Insurance deductibles have been part of insurance contracts for years. When you sign up for a plan, you agree to pay a certain amount before the provider pays. It’s the amount of money that you pay when you make a claim. Often, it is stated as a dollar amount.

      It could also be listed as a percentage of the costs. That is more common for earthquakes, windstorms, hail damage, or higher-risk assets.

      You’ll have to come up with your part of the bill before a claim is paid. Once you pay it, the insurance pays the rest of the claim. It will pay up to the policy limits and send the money to you or the people who are owed.

      Suppose you backed your car into one of the light posts in the mall parking lot and caused $1,000 worth of damage to your car. If your deductible is $1,500, the insurance will not pay to repair the damage. If you had a $500 deductible, you’d pay $500, and they would pay $500.

      Often, there are discrete types of coverage under the same policy, each with its own deductible. You may also have one deductible for your home and its contents.

      Another example of different deductibles on one policy is an endorsement or rider. The rider may have no deductible, even though the rest of your policy does. One reason many people buy a rider is to avoid a deductible on high-value items.

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      Who Pays A Deductible In An Accident Do You Pay If Youre Not At Fault

      When there’s a car accident, the at-fault driver is required to pay the car insurance deductible. However, if no one is deemed at fault, each car owner is responsible for his own deductible. If the at-fault driver does not have insurance or sufficient insurance to cover the other driver’s expenses, the no-fault driver can use his car insurance as secondary coverage to pay the costs.

      How Does My Deductible Affect My Insurance Premiums

      It may be tempting to choose a higher deductible to keep your monthly costs down, but thats not always the right move. Think carefully when selecting your deductible: If you go too high and get in an accident, the cost of filing a claim may be financially devastating. On the other hand, if you choose a very low deductible, youll be responsible for a high monthly payment.

      While no two insurance companies have the same deductible-to-premium ratio, generally, increasing a deductible from $200 to $500 could lower your collision or comprehensive premium costs by 15% to 30%, according to Nationwide.

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      Should I Choose A High Or Low Deductible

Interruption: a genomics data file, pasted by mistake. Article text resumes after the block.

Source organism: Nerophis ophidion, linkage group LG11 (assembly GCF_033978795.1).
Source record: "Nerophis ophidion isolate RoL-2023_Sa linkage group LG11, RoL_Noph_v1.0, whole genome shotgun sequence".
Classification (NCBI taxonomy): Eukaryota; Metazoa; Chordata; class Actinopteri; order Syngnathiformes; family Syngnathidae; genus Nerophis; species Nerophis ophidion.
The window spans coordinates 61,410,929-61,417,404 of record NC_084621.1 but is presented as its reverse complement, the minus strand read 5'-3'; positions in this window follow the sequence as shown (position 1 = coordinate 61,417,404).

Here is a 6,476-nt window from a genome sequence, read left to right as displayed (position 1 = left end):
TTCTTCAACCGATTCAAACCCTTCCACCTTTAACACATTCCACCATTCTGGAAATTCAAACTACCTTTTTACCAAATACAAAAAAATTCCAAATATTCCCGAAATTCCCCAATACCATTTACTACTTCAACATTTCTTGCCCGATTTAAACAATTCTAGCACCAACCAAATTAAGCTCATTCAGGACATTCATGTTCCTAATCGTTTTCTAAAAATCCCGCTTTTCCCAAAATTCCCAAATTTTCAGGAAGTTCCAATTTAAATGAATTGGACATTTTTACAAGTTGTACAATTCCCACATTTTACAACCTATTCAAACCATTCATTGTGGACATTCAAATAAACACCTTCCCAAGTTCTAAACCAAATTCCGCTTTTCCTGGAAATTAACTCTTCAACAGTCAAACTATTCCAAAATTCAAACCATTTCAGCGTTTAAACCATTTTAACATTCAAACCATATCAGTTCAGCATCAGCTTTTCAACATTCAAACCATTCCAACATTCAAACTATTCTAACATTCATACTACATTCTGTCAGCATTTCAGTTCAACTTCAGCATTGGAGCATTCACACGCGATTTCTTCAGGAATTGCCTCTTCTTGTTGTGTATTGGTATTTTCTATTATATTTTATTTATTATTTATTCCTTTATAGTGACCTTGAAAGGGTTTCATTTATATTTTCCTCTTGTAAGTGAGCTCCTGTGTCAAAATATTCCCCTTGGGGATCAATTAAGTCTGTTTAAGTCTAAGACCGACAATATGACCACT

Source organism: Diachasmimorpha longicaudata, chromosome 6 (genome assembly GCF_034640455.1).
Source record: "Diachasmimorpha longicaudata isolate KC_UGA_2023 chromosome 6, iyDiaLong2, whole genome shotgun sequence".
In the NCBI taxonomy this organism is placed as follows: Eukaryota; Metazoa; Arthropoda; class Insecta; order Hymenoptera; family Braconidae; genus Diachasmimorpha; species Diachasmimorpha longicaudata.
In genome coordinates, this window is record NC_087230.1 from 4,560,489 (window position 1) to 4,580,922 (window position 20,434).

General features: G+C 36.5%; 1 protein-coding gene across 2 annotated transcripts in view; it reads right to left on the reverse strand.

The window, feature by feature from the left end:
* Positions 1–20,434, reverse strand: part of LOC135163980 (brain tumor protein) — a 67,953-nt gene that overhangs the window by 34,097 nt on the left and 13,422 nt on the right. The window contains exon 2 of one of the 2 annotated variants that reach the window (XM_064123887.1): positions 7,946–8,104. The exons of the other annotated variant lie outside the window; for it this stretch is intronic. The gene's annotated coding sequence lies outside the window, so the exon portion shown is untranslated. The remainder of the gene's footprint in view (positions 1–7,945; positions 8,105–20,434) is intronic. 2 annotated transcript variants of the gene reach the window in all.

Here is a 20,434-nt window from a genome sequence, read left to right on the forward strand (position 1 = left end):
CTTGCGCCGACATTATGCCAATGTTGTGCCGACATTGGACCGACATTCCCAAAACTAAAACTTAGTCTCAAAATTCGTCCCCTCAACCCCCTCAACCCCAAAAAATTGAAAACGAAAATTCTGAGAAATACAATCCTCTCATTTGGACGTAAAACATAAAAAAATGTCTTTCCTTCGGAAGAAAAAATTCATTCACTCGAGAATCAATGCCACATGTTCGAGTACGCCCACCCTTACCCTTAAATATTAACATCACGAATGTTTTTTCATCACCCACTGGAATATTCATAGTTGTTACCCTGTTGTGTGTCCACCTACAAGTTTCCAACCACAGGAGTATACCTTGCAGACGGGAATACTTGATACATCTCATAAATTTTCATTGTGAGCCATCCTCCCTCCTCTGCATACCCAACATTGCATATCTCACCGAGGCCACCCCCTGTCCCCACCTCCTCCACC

The best auto insurance deductible for you depends on your finances and needs. Remember that a high deductible usually means a lower car insurance premium and vice versa. But a higher deductible isnt always the right answer.

      When choosing your insurance deductible amount, ask yourself two questions.

    • How much could I cover out of pocket if my car needed some repairs or even replacement? Could you realistically shell out $1,000 if your car were damaged? If you dont have money set aside in an emergency fund, a lower deductible might make more sense for you.
    • How much can I afford to pay each month for car insurance? A range of factors affect car insurance rates. You might find that you can only afford the premium if you choose a higher deductible. If this is the case, be sure to set aside some money in case you need to file a claim and pay your deductible.
    • How Does A Deductible Work

      Can I Pay My Car Insurance Deductible With A Credit Card ...

      Let’s consider what happens in a car accident for which you have coverage. If the damage inflicted costs significantly more than just your deductible amount, you’d only be responsible for paying out the deductible , whereas your insurer would cover the amount of damage in excess of your deductible sounds like a good deal, right?

      Here’s an example: Your vehicle is damaged in an at-fault accident, and you’re unsure of how much the damage will cost you. You do, however, know your policy states a $1,000 Collision deductible, so what happens next? Regardless of who your insurer is, let’s talk about 2 ways that you can handle this situation.

      Option 1: Your insurer first confirms the total cost for repairs. In this instance, they determine that your repairs will amount to $10,000. You communicate to the insurer that you’d prefer to take your car to your local mechanic. Since your policy states a $1,000 deductible, they will send you a claims cheque for $9,000 to cover the cost of repairs.

      Option 2: Alternatively, you could choose to take your vehicle to a preferred repair shop , typically offered as an option by your insurance company. In this case, once the repair costs are finalized, the insurer would pay for the damage directly to the repair shop and you will be responsible for paying your $1,000 deductible once you pick up your vehicle.

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      Progressive Insurance: Best For High

      Progressive auto insurance is also available nationwide and is a great option for high-risk drivers. The insurer has full coverage options, plus add-ons like roadside assistance, gap insurance, and rideshare coverage.

      There are many available discounts, including those for safety features on your car, going paperless, and paying your premium in full. Progressive has an easy quote process, which allows you to compare other auto insurance companies right on its website. Progressive received 4.5 stars in our in-depth review.

      Read more in our full review of Progressive insurance.

      The Value Of Your Car

      High-worth vehicles are expensive to insure compared to cheaper or old vehicles. As such, getting a high deductible on an expensive vehicle can save insurance costs. On the other hand, a high deductible on low-worth vehicles may not be necessary as the high deductible amount may even be more than the value of the car.

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      Do You Pay A Deductible If You Hit Another Car